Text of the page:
One of the stories my father told me about his experience in concentration camp was his relationship with the Klausenberger Rebbe of blessed memory. I remember him telling me that the Rebbe refused to eat the non kosher soup they were given to eat. Instead he relied on the one small morsel of bread he was allowed some days. My father would trade food or cull a favor in order to get some extra pieces of bread to bring his starving Rebbe. He told me that no matter how hungry the Rebbe was he would always ask "Velvele, how did you get this bread? Promise me you didn't steal it from someone else."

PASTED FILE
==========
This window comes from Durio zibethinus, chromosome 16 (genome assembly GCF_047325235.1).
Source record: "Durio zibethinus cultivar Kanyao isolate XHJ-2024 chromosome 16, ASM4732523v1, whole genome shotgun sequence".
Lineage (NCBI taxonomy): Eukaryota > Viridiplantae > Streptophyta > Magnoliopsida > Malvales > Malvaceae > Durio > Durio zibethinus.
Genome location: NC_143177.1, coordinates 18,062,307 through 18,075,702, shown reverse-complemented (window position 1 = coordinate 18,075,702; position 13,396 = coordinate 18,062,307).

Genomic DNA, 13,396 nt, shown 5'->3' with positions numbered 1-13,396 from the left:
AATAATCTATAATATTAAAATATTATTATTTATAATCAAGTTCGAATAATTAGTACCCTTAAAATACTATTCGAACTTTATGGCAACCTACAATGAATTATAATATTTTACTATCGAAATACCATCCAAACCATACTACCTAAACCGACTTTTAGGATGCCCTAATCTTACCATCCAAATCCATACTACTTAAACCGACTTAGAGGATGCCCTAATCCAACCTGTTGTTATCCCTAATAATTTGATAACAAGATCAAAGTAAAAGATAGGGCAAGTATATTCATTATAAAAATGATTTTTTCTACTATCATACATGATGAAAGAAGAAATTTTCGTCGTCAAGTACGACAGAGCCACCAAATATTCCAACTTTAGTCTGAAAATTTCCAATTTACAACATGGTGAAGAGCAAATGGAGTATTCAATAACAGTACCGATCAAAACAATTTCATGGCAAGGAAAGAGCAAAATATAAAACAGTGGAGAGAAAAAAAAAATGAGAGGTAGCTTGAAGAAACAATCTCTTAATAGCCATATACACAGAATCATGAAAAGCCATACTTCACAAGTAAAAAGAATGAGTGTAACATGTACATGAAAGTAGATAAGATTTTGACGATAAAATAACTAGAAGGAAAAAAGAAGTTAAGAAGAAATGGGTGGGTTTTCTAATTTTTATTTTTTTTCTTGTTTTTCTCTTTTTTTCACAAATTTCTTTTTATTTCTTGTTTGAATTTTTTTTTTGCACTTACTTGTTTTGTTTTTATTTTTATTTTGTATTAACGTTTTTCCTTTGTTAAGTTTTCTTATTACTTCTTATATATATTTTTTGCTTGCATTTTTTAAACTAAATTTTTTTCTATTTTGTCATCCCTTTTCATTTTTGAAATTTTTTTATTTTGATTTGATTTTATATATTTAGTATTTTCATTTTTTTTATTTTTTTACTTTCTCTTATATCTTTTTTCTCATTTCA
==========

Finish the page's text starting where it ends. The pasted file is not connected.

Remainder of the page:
We all heard the news about members of our community that have mismanaged their businesses, borrowing other peoples money for their lavish lifestyle, or plead guilty to charges of swindling investors.I am not going to judge them and say they are guilty or not. But we all knew there was probably an issue with the way they were making money. But the Rabbis that took money from them didn't seem to care. One organization even jokingly said to me at the time that it's no big deal for one of them to give because it is probably not his money. They paid for the honor of hosting famous Rebbes, basking in the notoriety of having such a holy guest. A Rabbi that has the ability to give blessings and pray for the health of his followers surely has the ability to discern whether the money he is accepting is Kosher or not. These organizations are to blame for standing by the blood of a friend. Perhaps if they would have tried to direct their donors to an honest path by asking them point blank if the money was obtained legally, or if the money was theirs to give, they could have steered them away from resorting to crime and our friends wouldn't be in the trouble that they are in now.